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What has happened to our tomatoes??
I was raised in Windsor, Ontario and I remember the fantastic, ripe, sweet, beefsteak tomatoes we had 20 years ago. Now everything we get which resembles a tomato has a solid, cardboard tasting interior if it has any taste at all. Even the Roma tomatoes in the wintertime which used to be the only respite for tomatofanatics like me are a pale imitation of real tomatoes. We can get them in Europe-why not in Ontario??


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  1. Tomatoes sold at retail in North America are bred for shipping. Most are picked hard green and then flooded with ethylene gas to turn them red for sale.These are too awful to even discuss.

    Even organic tomatoes and "heritage" varieties that were picked ripe and are sold at the fanciest grocers have this characteristic. Last month I got a box of heritage tomatoes grown by Cookstown Greens (one of the highest end produce growers) and sold at Harvest Wagon (Toronto's most reliable, and most expensive, produce store). Even these had very little taste.

    For a few weeks in August and September, some really delicious tomatoes appear at some farmers markets. But you can't ever count on it. Many of the most reliably delicious cherry tomatoes (e.g., sweet 100/sweet one million) are too short lived and fragile to survive the rigours of retail. This year I didn't find any full size tomatoes that were especially good.

    As to winter, the Muir Glen brand of canned tomatoes is quite good.

    5 Replies
    1. re: embee

      i thought it was just me!

      a year back i grabbed some heirlooms from phil's and was terribly disappointed. they practically tasted of nothing and i couldnt' fathom why i would hear raves from so many other people/places. beautiful but empty.

      1. re: embee

        Unfortunately Muir Glen is no longer sold here. I contacted the company to confirm that it was not just a shortage. They didn't explain why they stopped. Pretty sad, their charred tomatoes were great for Mexican dishes.

        1. re: KitchenVoodoo

          Are you in Toronto? I hope not. These had been available almost everywhere.

          1. re: embee

            Apparently they didn't want to bother with the bilingual labeling required in Canada. It really is too bad, I loved their fire roasted tomatoes.

        2. re: embee

          Gotta grow them yourself, or beg from your European neighbours. Otherwise, fagetaboutit.

        3. Try the tomatoes at the fruit and vegetable stand on the west side of Keele just north of Steeles.

          1. I don't know the answer to your question but I can tell you that a month ago, I was at JKWB. Perched on a stool at the kitchen bar, we watched the chef slice tomato after tomato for their salad of tomato with fresh pecorino and basil dressing. They were heirloom tomatoes, grown in Jamie's garden apparently, and each one was more perfect than the one before - you could see how wonderful the colour and texture were. We started our meal with an order and enjoyed the taste so much that we ordered another plate later on. Perfectly simple but truly spectacular.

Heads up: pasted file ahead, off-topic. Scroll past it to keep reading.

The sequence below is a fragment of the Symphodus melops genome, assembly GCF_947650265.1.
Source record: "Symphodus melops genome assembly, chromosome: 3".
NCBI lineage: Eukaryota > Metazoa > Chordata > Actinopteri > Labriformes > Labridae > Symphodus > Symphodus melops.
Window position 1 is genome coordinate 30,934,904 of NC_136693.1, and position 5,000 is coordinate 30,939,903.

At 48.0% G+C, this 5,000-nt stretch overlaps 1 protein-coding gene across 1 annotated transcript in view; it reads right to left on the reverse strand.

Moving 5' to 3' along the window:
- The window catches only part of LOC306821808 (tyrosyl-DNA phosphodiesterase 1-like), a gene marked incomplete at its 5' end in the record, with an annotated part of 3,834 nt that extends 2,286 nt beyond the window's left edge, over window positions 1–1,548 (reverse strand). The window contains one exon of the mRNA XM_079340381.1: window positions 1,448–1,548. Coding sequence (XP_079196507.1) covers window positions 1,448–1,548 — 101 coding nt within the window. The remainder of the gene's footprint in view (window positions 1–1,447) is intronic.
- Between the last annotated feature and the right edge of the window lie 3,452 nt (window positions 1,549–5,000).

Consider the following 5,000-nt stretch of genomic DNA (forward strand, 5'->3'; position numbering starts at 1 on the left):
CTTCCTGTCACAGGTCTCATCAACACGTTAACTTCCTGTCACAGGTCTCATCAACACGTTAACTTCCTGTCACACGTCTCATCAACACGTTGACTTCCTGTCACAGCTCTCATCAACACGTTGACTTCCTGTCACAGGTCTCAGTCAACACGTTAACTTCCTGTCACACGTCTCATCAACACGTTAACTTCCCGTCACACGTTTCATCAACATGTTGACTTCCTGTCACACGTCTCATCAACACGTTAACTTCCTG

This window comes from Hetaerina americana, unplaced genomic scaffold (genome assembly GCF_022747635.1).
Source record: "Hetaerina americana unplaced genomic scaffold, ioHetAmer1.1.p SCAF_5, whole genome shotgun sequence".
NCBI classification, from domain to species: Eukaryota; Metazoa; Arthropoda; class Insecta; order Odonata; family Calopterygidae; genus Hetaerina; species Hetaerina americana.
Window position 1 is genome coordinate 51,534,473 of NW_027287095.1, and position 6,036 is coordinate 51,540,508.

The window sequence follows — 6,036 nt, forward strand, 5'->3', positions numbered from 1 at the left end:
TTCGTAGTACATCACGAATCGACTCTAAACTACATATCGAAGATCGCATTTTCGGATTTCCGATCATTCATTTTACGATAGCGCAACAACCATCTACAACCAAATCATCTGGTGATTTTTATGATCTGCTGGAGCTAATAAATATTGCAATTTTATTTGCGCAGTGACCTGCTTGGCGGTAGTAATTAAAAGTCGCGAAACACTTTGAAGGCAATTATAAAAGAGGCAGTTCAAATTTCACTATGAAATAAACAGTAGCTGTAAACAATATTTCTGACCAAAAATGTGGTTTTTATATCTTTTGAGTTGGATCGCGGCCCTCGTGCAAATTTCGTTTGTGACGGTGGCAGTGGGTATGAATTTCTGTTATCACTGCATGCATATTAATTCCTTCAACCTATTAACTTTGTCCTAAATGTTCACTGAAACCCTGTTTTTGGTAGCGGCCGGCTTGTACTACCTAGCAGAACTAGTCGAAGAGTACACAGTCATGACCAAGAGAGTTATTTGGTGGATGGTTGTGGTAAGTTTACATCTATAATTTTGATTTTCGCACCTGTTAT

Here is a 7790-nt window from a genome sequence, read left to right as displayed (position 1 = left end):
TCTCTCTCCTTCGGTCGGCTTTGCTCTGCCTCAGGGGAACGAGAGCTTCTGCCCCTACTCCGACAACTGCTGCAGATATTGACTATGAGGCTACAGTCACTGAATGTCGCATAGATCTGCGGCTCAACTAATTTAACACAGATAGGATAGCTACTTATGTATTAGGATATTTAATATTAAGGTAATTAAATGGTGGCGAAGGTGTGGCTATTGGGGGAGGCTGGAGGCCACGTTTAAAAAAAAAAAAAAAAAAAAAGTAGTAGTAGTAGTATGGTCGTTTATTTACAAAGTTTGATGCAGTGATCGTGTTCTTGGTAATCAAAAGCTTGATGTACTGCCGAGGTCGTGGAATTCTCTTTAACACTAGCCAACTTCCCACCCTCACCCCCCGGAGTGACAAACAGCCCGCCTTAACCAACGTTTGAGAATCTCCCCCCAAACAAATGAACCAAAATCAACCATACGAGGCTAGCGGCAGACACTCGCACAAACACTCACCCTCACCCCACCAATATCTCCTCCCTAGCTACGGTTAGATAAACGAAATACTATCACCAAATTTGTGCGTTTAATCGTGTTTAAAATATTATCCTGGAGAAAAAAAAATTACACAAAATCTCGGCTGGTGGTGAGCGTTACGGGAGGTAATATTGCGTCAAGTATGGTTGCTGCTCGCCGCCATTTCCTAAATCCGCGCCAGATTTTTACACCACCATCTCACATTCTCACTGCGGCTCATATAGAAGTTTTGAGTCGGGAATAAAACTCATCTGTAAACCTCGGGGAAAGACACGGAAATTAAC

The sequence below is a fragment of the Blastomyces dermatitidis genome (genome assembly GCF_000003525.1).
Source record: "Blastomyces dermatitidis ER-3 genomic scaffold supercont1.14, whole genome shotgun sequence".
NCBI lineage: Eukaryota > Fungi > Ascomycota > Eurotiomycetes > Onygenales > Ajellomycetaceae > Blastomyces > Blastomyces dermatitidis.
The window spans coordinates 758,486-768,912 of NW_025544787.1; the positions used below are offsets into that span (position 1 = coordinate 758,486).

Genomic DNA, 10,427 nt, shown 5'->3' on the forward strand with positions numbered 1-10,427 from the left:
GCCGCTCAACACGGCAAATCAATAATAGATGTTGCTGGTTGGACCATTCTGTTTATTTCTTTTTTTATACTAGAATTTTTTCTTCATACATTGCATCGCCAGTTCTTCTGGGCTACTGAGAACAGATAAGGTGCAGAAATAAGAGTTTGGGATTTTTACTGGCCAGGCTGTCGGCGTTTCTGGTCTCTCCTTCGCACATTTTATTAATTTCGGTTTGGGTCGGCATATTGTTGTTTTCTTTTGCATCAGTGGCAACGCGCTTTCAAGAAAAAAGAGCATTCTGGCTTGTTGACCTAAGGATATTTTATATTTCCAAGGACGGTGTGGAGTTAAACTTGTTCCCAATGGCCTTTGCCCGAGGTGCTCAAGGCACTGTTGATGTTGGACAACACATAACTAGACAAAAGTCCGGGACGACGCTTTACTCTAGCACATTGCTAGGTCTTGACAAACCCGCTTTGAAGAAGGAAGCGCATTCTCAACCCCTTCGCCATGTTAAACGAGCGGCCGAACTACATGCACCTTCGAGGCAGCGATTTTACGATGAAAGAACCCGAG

1. I got some really tasty field tomatoes at the city hall market last week. I have found this year that the field tomatoes were excellent but the beefsteak and larger heirlooms didn't really make the grade.

              Two years ago I met a cab driver who was driving a cab on weekends in Toronto and farming tomatoes during the week. Needless to say I held the poor man captive for a good hour with tomato questions. Bottom line was sun and rainfall, the field tomatoes required less than the larger variety beefsteaks and heirloom which take longer to ripen. I got some excellent Roma tomatoes for canning about the second week of September this year, a taste of summer in February.

              Best advice: eat local, eat seasonal. Eat loads of tomatoes NOW, but it pretty much over and the only tomato marginally worthwhile until next August is the grape tomato. I have learned to appreciate the wait and the bounty when it arrives.

              5 Replies
              1. re: Mila

                I see that you allude both to "field tomatoes" and "beefsteak" tomatoes. In my local shop downtown, "field tomatoes" have been readily available this summer but I've not seen anything called "beefsteak". Would some shops use the same name for both? It's late in the season, I know, but where would I go to find "beefsteak" as opposed to "field" - that is beefsteak which are grown outside and not in a hothouse?

                1. re: ER2

                  "Beefsteak" tomatoes are the super large ones. They too are "field" tomatoes in that they are grown outdoors, not in a hothouse.

                  All you can buy at this time of year are hydroponic fruit grown indoors. The quality seems to be a function of distance to market. Essex county hothouse tomatoes can be decent for that reason. The good ones are a deep red, somewhat yielding, and heavy. But no way do they approach summer fruit. The worst ones have that waxy, semi-transparent finish and dry, mealy innards. Avoid anything from overseas or the US. They are what's left in a boxcar travelling north picked god knows when.